A healthy living blog from Marshfield Clinic Health System

Help kids build better body image

Mom talking to daughter - Teens and body image

Be a good body image role model. Avoid speaking negatively about your body and talk to your teen about what her body can do rather than how it looks.

How we think about our bodies plays a big part in our self-esteem.

People who have a positive body image feel good about how they look and understand their appearance doesn’t determine their worth. They tend to feel confident and have high self-esteem.

People who are unhappy with how they look tend to have lower self-esteem and may be at risk for eating disorders and depression.

Culture, the media and things we hear about our appearance shape body image starting at a young age. Parents can help kids feel more confident by modeling positive body image and teaching them they have more to offer than how they look, said Stacy Braun, Ph.D., a Marshfield Clinic child and adolescent psychologist.

Build children’s self-esteem

Teach kids to manage stress and focus on things they like about themselves when negative thoughts about their bodies creep in.

“Encourage activities that highlight positive traits other than appearance,” Braun said.

Emphasize the value in their skills, character and accomplishments. Achievements in sports, volunteering, band, theater and after-school clubs give kids something to feel good about.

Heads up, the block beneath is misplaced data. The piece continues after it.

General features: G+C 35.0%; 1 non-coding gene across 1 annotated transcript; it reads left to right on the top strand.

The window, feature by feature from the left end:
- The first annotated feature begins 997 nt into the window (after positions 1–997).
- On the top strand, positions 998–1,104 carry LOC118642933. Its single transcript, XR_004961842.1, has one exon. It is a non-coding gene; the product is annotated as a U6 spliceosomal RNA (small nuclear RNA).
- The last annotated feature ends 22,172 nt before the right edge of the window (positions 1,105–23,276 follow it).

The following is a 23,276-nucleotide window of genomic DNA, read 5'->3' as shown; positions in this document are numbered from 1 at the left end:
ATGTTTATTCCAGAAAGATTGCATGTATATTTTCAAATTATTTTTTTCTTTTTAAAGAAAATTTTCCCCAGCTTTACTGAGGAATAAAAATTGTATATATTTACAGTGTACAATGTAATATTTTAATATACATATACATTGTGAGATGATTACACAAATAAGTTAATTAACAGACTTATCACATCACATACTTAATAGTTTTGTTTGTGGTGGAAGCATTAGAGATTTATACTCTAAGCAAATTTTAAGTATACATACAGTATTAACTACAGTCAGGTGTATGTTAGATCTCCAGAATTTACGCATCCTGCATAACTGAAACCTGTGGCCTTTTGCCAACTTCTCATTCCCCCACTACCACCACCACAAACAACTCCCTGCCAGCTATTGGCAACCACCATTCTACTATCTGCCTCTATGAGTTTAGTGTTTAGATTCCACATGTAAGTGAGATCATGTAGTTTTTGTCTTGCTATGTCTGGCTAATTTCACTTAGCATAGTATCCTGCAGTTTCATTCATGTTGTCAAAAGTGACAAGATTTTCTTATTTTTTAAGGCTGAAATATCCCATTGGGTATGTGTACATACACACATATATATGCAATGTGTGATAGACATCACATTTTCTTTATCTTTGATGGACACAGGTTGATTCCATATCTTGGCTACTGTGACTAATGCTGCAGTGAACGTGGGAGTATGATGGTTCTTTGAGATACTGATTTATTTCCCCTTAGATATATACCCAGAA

Be a body image role model

Kids pick up on parents’ body image struggles. Before you know it, negative self-talk has become normal in your family.

“Avoid bad-mouthing others’ bodies and your own,” Braun said.

Talk to kids when they’re young about what their bodies can do instead of how they look. Make exercise and eating healthy foods a normal part of life for good health rather than for weight or appearance.

Limit your family’s exposure to media images that set unrealistic expectations for how people’s bodies should look. Help kids choose realistic and positive role models.

Signs of negative body image

Negative body image comes in many forms, including worries about weight, acne, makeup, hair, muscles and individual body parts.

Critical self-talk is a clear sign of negative body image, but teens and pre-teens usually show other signs they’re feeling bad about themselves, including:

  • Spending a lot of time trying to improve their appearance
  • Avoiding mirrors or excessive mirror checking
  • Rejecting compliments
  • Seeking reassurance about their looks
  • Extreme dieting or exercise
  • Comparing themselves to others or media images

“Let kids know it’s common to struggle with body image, but thinking about how they look shouldn’t consume their lives,” Braun said.

These tips from Safeteens.org can help kids start feeling better about themselves:

  • Make a list of 10 things you like about yourself that aren’t related to your looks.
  • Surround yourself with positive people.
  • Do something nice for yourself, like taking a bath or spending time outside.
  • Wear clothes that make you feel confident.
  • See yourself as a whole person, not individual body parts, when you look in the mirror.

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